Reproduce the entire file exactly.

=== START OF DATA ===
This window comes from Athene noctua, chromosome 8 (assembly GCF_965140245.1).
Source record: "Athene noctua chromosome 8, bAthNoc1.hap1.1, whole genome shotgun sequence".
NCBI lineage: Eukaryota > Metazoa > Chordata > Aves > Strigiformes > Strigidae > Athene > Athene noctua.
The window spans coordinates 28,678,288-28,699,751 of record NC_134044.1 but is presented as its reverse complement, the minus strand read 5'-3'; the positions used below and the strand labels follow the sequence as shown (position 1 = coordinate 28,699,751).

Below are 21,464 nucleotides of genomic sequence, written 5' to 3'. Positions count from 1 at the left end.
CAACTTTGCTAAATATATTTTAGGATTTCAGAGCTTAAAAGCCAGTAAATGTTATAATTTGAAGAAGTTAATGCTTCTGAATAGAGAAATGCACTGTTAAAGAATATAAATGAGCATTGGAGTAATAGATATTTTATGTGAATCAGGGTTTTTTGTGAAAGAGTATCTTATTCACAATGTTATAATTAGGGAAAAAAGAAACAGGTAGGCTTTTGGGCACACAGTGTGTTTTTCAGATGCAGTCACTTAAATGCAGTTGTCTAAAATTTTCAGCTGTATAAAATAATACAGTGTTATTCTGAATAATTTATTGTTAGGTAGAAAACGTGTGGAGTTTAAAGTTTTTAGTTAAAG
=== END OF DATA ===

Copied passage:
This window comes from Athene noctua, chromosome 8 (assembly GCF_965140245.1).
Source record: "Athene noctua chromosome 8, bAthNoc1.hap1.1, whole genome shotgun sequence".
NCBI lineage: Eukaryota > Metazoa > Chordata > Aves > Strigiformes > Strigidae > Athene > Athene noctua.
The window spans coordinates 28,678,288-28,699,751 of record NC_134044.1 but is presented as its reverse complement, the minus strand read 5'-3'; the positions used below and the strand labels follow the sequence as shown (position 1 = coordinate 28,699,751).

Below are 21,464 nucleotides of genomic sequence, written 5' to 3'. Positions count from 1 at the left end.
CAACTTTGCTAAATATATTTTAGGATTTCAGAGCTTAAAAGCCAGTAAATGTTATAATTTGAAGAAGTTAATGCTTCTGAATAGAGAAATGCACTGTTAAAGAATATAAATGAGCATTGGAGTAATAGATATTTTATGTGAATCAGGGTTTTTTGTGAAAGAGTATCTTATTCACAATGTTATAATTAGGGAAAAAAGAAACAGGTAGGCTTTTGGGCACACAGTGTGTTTTTCAGATGCAGTCACTTAAATGCAGTTGTCTAAAATTTTCAGCTGTATAAAATAATACAGTGTTATTCTGAATAATTTATTGTTAGGTAGAAAACGTGTGGAGTTTAAAGTTTTTAGTTAAAG